Finally, the team’s goal scoring problems have been addressed. Big John has notched 5 goals and 6 assists in his 285 games, which is awesome because we all know it’s hard to score in the NHL, and he did it 5 freakin’ times!

This is fantastic. Now we wait to see who will score first, John or Tomas Plekanec.

And 5 goals in 285 games is almost exactly what the Canadiens as a whole are doing.

Big John reminds me in many ways of Guy Lafleur, Rocket, and Jean Beliveau. He knows how to skate, sort of, and those three could skate too, albeit way better.

Beliveau was big, but John, standing 6’8″ and weighing 260 pounds, is bigger, so that’s good, right?

And he’s an all-star like them. Fan%$#&tastic! Forget about the difference between fans voting John in as a joke while Guy, Rocket, and Jean got there by merit. This is only a technicality. They all put on their all-star sweaters the same way.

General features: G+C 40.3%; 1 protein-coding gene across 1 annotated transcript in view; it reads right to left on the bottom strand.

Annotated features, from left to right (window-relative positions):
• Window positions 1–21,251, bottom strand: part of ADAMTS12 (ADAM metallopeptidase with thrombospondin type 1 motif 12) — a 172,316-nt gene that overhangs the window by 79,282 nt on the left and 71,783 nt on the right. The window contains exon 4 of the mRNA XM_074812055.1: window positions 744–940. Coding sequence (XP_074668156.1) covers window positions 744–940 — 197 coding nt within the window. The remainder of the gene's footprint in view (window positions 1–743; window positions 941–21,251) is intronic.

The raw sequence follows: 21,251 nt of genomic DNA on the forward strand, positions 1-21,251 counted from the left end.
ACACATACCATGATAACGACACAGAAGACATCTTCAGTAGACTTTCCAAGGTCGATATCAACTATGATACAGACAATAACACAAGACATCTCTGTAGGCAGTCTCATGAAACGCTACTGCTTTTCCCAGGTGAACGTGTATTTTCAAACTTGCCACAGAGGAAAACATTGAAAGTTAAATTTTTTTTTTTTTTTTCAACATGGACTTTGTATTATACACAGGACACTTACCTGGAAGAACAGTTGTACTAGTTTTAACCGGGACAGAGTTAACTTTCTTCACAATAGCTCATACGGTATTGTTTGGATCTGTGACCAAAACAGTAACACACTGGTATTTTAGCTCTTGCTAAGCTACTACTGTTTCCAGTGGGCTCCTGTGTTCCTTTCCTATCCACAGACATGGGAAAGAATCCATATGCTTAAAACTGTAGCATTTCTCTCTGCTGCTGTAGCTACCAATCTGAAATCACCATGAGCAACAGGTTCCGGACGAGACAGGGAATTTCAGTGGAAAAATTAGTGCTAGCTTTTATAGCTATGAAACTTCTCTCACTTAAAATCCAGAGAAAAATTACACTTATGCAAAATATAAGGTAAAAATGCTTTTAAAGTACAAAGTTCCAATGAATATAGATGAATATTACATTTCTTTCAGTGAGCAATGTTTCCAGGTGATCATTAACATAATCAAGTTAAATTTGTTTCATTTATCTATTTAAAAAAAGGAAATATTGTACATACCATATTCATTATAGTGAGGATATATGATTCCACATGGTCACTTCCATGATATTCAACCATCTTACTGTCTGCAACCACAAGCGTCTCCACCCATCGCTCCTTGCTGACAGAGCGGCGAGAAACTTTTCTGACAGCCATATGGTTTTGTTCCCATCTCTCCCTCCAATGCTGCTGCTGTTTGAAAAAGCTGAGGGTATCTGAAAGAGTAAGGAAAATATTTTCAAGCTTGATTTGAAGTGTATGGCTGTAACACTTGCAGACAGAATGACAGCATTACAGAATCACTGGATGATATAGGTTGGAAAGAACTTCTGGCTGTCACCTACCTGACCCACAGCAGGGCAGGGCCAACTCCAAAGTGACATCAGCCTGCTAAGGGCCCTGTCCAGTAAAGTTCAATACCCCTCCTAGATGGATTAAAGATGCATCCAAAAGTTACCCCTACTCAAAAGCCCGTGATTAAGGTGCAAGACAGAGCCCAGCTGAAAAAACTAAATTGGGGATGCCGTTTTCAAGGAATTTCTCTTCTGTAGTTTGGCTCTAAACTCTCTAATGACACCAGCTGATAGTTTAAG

I’m sure there are other similarities too. But right now, with the numbness in my brain, I can’t think of any.

Anyway, who needs a young, skilled, huge, rough d-man like Tinordi who was also a first round draft pick. When the opportunity to grab John Scott arises, you take it.

Beauty trade, Marc Bergevin.

I need a drink.

 

Letters On My Shelf

Many of these letters were written to me, while some I collected along the way. If you find these boring, please don’t tell me.

Beginning with –

Red Fisher (1965) (after I complained to him that Stan Mikita swore at me when I asked him for his autograph at a Hawks-Leafs exhibition game in Peterborough during the Leafs training camp).